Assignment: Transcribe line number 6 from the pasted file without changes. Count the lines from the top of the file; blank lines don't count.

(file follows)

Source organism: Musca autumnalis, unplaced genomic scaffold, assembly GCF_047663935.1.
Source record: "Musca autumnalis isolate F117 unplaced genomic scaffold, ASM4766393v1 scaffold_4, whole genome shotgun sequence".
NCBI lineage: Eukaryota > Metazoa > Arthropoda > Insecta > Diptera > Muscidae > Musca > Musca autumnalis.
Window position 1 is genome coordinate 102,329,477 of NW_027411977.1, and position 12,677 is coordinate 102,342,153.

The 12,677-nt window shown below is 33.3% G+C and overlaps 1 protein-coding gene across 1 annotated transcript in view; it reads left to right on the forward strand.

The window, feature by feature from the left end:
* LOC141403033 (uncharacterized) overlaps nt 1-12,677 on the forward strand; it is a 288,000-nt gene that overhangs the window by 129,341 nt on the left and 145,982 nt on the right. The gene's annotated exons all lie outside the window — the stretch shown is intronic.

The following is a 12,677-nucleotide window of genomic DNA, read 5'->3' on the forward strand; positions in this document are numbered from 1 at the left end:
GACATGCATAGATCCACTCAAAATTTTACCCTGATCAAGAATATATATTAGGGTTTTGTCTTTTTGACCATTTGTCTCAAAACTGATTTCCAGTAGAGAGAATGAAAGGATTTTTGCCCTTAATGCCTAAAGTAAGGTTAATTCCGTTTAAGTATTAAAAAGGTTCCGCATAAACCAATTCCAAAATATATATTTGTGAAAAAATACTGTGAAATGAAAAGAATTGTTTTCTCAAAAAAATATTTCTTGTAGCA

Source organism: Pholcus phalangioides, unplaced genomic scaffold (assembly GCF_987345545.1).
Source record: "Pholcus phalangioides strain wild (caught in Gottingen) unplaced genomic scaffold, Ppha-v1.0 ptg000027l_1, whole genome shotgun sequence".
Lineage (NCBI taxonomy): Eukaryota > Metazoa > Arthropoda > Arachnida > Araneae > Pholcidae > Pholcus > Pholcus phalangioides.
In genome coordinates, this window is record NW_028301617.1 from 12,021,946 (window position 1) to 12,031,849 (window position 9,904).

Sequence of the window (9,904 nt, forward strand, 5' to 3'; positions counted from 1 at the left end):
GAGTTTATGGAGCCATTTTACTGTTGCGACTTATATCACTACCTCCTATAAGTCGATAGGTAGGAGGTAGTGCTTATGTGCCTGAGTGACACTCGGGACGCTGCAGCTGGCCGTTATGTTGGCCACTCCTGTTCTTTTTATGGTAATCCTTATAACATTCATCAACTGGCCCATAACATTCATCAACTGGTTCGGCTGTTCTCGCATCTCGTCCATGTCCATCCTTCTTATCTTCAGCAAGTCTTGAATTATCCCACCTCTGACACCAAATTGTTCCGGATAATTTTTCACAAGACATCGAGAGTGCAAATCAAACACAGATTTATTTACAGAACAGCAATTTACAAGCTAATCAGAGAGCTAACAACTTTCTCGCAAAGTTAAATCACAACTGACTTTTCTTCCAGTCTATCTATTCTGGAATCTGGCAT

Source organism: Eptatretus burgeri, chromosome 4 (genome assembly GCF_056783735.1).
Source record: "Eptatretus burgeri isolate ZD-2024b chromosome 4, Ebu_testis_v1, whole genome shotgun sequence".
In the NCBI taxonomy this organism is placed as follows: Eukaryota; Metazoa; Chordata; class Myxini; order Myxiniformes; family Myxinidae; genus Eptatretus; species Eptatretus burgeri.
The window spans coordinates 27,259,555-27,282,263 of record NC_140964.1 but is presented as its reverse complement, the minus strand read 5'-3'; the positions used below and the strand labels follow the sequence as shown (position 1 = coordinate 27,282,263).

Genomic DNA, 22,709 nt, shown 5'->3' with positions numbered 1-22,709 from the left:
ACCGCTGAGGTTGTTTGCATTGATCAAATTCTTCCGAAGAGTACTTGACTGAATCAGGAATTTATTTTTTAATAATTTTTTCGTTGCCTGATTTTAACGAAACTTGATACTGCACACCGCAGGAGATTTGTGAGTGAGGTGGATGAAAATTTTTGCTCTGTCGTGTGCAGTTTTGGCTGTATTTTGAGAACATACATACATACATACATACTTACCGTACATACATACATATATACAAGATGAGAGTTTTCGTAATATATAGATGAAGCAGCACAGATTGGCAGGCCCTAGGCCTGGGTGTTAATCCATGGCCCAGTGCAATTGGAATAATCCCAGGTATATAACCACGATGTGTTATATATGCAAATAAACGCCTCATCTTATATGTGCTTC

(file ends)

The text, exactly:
The window, feature by feature from the left end: